The verbal cycles that Deleuze wrings us through slowly spin an ever thicker web of ideas that challenge the conceptual laziness we so easily lapse into. Perhaps it is nothing but games, but a patient thinker and an investigative painter might yet find such absurdity the very chute through which she can escape ingrained modes of thinking and working.

Copy after Poussin

Copy after Poussin

 

Deleuze, Gilles. 2003. Francis Bacon: The Logic of Sensation by Gilles Deleuze. Translated by Daniel W. Smith. 1 edition. London: Continuum.

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Measuring air

The Duchess © Samantha Groenestyn

The Duchess © Samantha Groenestyn (oil on canvas)

Lately, some thinking about edges. The potency of the edge is a recent revelation to me. As Nelson (p. 133) begins his chapter titled Edge control and atmposhere, ‘Edges do not take care of themselves.’ Having worked a lot in gouache—a far more immediate and less forgiving medium than oils—and often from photographs, I’ve usually thought of an edge as no more than the end of one shape of colour and the beginning of another, and the meeting of these two creates a sharp and distinct boundary. I’ve left them to take care of themselves. In my transition to oils, I’ve found that working in this same way, as though my paint has dried almost as soon as I’ve laid it down, and thinking of discrete objects in my paintings, I’ve achieved an undesirably sharp result that tonal similarity cannot soften. So: the edges must be manipulated, but according to what rationale?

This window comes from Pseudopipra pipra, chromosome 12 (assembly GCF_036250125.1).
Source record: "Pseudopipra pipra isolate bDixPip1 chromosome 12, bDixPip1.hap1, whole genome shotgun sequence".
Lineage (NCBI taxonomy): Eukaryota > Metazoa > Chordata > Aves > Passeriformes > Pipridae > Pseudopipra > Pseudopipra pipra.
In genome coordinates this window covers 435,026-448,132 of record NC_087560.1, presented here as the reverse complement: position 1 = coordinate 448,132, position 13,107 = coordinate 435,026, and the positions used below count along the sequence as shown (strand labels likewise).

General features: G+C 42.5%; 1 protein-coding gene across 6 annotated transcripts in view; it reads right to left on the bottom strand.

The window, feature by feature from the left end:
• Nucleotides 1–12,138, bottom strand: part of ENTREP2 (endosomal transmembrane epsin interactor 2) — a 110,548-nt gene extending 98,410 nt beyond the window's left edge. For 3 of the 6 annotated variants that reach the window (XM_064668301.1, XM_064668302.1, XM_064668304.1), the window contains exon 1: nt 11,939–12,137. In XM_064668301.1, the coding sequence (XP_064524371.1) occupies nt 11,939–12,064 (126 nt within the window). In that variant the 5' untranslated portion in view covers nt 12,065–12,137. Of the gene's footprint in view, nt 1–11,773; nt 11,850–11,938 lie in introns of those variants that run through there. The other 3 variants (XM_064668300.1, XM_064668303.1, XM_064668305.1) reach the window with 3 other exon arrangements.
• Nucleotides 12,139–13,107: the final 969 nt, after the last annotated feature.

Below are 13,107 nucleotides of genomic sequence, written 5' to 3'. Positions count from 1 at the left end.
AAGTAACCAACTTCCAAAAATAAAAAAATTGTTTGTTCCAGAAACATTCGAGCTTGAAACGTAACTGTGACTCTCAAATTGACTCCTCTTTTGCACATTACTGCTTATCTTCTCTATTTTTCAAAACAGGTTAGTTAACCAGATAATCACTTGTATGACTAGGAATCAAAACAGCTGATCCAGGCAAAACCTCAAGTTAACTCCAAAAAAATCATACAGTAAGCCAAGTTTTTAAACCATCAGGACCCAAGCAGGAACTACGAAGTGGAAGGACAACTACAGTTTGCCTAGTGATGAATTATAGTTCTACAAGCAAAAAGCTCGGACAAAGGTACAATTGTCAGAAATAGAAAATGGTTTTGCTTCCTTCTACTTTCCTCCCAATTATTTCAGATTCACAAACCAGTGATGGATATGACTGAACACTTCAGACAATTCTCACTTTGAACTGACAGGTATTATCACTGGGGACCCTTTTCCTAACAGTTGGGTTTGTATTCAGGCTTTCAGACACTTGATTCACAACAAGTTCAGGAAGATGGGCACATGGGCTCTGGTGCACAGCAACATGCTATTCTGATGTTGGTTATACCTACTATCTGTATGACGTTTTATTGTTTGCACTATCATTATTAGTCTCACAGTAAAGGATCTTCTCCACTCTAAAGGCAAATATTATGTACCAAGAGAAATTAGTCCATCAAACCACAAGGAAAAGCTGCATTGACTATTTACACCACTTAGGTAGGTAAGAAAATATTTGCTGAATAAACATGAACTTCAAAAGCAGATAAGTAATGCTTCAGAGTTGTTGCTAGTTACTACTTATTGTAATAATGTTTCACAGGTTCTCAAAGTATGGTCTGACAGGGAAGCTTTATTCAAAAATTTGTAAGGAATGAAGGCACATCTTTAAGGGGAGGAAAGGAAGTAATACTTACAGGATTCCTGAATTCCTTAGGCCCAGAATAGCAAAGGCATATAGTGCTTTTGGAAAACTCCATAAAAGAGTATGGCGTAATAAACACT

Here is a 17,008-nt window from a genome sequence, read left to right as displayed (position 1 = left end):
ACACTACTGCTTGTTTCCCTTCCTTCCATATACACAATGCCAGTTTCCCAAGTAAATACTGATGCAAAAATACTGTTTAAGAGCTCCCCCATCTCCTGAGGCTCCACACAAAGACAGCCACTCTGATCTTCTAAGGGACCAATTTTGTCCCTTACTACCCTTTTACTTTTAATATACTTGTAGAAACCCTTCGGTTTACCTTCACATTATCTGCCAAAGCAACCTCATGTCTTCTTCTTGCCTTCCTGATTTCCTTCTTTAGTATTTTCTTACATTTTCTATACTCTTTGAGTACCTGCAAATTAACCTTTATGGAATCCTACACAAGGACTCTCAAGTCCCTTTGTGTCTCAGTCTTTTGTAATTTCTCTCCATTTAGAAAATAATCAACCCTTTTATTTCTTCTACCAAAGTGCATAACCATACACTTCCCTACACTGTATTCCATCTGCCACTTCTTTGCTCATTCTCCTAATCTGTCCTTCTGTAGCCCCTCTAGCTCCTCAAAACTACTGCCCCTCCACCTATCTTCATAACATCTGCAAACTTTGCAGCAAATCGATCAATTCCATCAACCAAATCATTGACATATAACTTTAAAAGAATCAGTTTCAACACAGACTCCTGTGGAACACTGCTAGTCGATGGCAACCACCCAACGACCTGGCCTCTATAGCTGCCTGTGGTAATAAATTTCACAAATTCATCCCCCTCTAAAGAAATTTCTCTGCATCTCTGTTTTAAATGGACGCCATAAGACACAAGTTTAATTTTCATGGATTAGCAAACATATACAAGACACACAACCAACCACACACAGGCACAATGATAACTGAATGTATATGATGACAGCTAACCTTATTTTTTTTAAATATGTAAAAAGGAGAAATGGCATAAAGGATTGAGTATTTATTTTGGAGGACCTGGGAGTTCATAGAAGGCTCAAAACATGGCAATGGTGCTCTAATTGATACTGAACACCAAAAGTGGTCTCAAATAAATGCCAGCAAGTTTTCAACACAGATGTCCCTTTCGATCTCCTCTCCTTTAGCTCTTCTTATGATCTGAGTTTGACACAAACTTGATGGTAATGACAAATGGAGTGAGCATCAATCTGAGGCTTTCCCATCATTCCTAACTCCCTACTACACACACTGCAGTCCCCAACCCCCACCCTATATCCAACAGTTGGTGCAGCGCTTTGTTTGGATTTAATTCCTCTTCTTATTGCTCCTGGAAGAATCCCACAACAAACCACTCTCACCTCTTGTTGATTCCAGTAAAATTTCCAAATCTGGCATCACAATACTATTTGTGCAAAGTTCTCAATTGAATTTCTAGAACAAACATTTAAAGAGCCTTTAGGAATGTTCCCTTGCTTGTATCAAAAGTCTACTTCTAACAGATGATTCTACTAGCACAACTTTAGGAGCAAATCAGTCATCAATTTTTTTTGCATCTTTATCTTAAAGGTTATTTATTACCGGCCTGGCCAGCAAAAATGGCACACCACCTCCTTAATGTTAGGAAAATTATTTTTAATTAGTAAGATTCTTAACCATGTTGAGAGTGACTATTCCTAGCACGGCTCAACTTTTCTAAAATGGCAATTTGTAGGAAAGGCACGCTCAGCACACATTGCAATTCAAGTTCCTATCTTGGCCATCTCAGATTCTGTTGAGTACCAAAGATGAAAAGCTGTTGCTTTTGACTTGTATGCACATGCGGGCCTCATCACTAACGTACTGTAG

Nelson (p. 134) assuages me with the observation that ‘edges are spooky, a part of the painting that artists revere and dread, a zone of high-density intelligence which seems impossible to comprehend with eye and mind, let alone master with the hand.’ Far from being intuitive, or demanding any formulaic response, edges are indeed as difficult as I’ve discovered them to be, and require thought and intention. Blurring all edges indiscriminately creates an atmospheric mush, but introducing this softness and haze intelligently can coax some of this atmospheric quality into an otherwise firmly handled painting. Appealed to just right (like some fickle Greek god), the edge can give a painting the oxygen it needs to breathe.